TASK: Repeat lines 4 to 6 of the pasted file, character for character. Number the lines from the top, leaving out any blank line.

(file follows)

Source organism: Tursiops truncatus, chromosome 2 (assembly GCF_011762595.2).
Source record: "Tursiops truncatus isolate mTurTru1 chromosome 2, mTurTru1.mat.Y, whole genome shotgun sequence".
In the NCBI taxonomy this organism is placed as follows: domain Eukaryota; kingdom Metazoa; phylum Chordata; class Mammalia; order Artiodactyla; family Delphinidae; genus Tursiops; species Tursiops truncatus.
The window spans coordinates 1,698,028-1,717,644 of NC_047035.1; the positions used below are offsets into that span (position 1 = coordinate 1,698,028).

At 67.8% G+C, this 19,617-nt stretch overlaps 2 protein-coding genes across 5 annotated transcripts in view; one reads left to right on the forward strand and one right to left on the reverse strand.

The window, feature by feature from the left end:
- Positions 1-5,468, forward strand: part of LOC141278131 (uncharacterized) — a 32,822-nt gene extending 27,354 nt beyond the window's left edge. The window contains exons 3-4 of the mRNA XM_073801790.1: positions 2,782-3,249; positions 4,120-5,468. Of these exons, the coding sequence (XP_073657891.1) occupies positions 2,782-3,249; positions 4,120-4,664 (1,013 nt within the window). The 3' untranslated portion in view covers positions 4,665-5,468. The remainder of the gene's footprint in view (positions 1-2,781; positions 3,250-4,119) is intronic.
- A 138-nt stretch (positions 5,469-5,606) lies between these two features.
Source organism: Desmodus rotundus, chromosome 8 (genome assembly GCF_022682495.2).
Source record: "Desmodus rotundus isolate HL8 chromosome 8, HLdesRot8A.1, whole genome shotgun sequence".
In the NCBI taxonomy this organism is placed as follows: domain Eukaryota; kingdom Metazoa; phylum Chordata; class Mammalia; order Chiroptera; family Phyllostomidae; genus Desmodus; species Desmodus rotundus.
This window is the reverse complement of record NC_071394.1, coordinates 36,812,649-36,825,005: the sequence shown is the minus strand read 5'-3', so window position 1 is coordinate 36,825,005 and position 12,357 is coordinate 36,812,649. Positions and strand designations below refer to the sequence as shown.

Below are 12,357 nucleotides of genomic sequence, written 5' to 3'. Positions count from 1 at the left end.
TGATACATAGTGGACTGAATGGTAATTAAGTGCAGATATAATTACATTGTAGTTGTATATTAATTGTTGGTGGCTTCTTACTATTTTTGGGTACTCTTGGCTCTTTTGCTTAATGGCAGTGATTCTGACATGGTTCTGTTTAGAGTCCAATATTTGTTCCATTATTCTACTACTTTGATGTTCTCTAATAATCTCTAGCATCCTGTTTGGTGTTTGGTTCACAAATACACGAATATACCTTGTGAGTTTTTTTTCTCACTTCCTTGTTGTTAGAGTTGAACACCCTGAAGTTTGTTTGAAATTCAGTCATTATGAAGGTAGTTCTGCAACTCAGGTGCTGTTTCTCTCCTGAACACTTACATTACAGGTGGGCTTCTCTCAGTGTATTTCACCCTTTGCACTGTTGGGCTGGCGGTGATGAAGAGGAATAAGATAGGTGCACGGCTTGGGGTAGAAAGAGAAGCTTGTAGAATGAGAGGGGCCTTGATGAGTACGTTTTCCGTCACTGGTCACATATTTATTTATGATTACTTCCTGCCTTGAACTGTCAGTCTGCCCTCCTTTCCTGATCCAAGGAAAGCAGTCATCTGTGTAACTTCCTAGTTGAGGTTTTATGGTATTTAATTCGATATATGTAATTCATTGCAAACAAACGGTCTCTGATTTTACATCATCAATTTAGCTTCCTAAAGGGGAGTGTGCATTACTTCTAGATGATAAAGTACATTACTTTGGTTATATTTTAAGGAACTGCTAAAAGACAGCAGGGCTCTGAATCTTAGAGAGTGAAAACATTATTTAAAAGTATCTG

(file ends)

The window spans coordinates 1,698,028-1,717,644 of NC_047035.1; the positions used below are offsets into that span (position 1 = coordinate 1,698,028).

At 67.8% G+C, this 19,617-nt stretch overlaps 2 protein-coding genes across 5 annotated transcripts in view; one reads left to right on the forward strand and one right to left on the reverse strand.

The window, feature by feature from the left end: